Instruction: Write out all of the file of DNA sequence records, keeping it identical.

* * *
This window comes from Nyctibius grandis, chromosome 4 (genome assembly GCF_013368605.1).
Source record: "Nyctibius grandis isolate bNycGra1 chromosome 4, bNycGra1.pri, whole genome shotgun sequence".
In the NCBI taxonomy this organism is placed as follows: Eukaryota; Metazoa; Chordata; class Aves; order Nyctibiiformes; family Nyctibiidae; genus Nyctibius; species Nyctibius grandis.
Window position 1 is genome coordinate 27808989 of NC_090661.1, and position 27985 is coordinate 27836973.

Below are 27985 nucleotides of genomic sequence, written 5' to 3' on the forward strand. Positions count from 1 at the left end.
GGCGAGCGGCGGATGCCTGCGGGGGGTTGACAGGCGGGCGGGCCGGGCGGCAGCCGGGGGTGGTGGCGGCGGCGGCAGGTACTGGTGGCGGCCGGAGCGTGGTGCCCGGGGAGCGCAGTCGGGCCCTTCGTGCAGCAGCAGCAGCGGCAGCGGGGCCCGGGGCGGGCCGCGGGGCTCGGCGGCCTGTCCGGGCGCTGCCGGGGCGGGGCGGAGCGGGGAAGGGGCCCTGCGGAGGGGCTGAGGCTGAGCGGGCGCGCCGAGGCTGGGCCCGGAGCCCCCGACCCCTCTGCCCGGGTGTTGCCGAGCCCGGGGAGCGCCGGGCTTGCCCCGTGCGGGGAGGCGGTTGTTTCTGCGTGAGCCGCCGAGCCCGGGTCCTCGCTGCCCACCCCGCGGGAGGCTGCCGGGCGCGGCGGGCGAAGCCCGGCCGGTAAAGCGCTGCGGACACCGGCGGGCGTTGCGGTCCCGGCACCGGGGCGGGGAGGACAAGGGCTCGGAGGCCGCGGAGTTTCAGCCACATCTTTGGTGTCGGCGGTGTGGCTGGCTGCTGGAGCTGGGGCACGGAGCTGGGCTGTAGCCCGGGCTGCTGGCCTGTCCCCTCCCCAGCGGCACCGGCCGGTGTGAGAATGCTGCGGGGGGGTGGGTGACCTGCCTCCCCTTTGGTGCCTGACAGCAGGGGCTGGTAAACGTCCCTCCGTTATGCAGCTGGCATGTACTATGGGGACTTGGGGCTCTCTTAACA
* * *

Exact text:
This window comes from Nyctibius grandis, chromosome 4 (genome assembly GCF_013368605.1).
Source record: "Nyctibius grandis isolate bNycGra1 chromosome 4, bNycGra1.pri, whole genome shotgun sequence".
In the NCBI taxonomy this organism is placed as follows: Eukaryota; Metazoa; Chordata; class Aves; order Nyctibiiformes; family Nyctibiidae; genus Nyctibius; species Nyctibius grandis.
Window position 1 is genome coordinate 27808989 of NC_090661.1, and position 27985 is coordinate 27836973.

Below are 27985 nucleotides of genomic sequence, written 5' to 3' on the forward strand. Positions count from 1 at the left end.
GGCGAGCGGCGGATGCCTGCGGGGGGTTGACAGGCGGGCGGGCCGGGCGGCAGCCGGGGGTGGTGGCGGCGGCGGCAGGTACTGGTGGCGGCCGGAGCGTGGTGCCCGGGGAGCGCAGTCGGGCCCTTCGTGCAGCAGCAGCAGCGGCAGCGGGGCCCGGGGCGGGCCGCGGGGCTCGGCGGCCTGTCCGGGCGCTGCCGGGGCGGGGCGGAGCGGGGAAGGGGCCCTGCGGAGGGGCTGAGGCTGAGCGGGCGCGCCGAGGCTGGGCCCGGAGCCCCCGACCCCTCTGCCCGGGTGTTGCCGAGCCCGGGGAGCGCCGGGCTTGCCCCGTGCGGGGAGGCGGTTGTTTCTGCGTGAGCCGCCGAGCCCGGGTCCTCGCTGCCCACCCCGCGGGAGGCTGCCGGGCGCGGCGGGCGAAGCCCGGCCGGTAAAGCGCTGCGGACACCGGCGGGCGTTGCGGTCCCGGCACCGGGGCGGGGAGGACAAGGGCTCGGAGGCCGCGGAGTTTCAGCCACATCTTTGGTGTCGGCGGTGTGGCTGGCTGCTGGAGCTGGGGCACGGAGCTGGGCTGTAGCCCGGGCTGCTGGCCTGTCCCCTCCCCAGCGGCACCGGCCGGTGTGAGAATGCTGCGGGGGGGTGGGTGACCTGCCTCCCCTTTGGTGCCTGACAGCAGGGGCTGGTAAACGTCCCTCCGTTATGCAGCTGGCATGTACTATGGGGACTTGGGGCTCTCTTAACA